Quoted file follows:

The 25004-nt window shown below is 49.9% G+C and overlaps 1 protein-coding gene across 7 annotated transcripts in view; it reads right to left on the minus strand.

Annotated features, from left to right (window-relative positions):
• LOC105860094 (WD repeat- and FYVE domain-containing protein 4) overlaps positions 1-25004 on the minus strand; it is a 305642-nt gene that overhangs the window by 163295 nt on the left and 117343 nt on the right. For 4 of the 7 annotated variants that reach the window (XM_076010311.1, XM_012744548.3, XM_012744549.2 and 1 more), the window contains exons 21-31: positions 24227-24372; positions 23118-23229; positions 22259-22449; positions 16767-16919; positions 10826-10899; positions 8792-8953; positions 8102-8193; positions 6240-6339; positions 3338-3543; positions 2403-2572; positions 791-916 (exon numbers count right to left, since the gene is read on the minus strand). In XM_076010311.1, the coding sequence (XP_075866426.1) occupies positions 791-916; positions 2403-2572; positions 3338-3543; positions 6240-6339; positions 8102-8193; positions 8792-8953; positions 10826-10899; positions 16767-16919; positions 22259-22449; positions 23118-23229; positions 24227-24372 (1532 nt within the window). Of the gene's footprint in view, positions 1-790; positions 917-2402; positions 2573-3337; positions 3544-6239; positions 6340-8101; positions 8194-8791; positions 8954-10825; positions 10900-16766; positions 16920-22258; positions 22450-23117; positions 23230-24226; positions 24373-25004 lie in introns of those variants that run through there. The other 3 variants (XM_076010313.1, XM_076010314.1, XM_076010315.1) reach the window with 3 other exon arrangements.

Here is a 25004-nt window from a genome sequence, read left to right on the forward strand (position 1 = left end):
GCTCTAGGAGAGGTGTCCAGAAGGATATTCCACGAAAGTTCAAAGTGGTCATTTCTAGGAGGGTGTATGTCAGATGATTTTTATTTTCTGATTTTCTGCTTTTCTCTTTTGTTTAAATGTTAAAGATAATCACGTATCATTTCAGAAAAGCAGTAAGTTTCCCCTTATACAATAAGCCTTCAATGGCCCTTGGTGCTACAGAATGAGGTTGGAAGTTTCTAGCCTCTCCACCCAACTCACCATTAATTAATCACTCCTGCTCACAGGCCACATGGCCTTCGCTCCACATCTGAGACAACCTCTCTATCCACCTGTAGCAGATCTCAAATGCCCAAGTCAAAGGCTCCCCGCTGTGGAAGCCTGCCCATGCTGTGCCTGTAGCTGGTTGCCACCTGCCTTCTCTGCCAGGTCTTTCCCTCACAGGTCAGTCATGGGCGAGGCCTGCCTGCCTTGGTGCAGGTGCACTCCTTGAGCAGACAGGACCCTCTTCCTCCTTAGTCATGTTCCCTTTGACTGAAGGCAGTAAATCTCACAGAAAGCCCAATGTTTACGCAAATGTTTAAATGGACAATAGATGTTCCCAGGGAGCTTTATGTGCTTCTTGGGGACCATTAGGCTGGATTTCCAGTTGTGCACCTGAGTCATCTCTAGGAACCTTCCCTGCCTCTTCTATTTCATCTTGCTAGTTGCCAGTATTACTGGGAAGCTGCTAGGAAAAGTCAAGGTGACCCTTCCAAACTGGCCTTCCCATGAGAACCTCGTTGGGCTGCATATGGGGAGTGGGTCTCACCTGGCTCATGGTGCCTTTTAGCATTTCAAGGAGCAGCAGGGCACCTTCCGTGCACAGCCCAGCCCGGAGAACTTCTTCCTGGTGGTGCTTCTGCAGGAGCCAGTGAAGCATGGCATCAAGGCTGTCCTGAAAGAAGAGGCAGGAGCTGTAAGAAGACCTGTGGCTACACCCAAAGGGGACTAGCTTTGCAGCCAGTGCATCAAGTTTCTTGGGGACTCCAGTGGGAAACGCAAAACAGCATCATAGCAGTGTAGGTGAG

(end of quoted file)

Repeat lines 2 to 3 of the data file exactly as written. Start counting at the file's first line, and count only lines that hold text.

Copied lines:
Annotated features, from left to right (window-relative positions):
• LOC105860094 (WD repeat- and FYVE domain-containing protein 4) overlaps positions 1-25004 on the minus strand; it is a 305642-nt gene that overhangs the window by 163295 nt on the left and 117343 nt on the right. For 4 of the 7 annotated variants that reach the window (XM_076010311.1, XM_012744548.3, XM_012744549.2 and 1 more), the window contains exons 21-31: positions 24227-24372; positions 23118-23229; positions 22259-22449; positions 16767-16919; positions 10826-10899; positions 8792-8953; positions 8102-8193; positions 6240-6339; positions 3338-3543; positions 2403-2572; positions 791-916 (exon numbers count right to left, since the gene is read on the minus strand). In XM_076010311.1, the coding sequence (XP_075866426.1) occupies positions 791-916; positions 2403-2572; positions 3338-3543; positions 6240-6339; positions 8102-8193; positions 8792-8953; positions 10826-10899; positions 16767-16919; positions 22259-22449; positions 23118-23229; positions 24227-24372 (1532 nt within the window). Of the gene's footprint in view, positions 1-790; positions 917-2402; positions 2573-3337; positions 3544-6239; positions 6340-8101; positions 8194-8791; positions 8954-10825; positions 10900-16766; positions 16920-22258; positions 22450-23117; positions 23230-24226; positions 24373-25004 lie in introns of those variants that run through there. The other 3 variants (XM_076010313.1, XM_076010314.1, XM_076010315.1) reach the window with 3 other exon arrangements.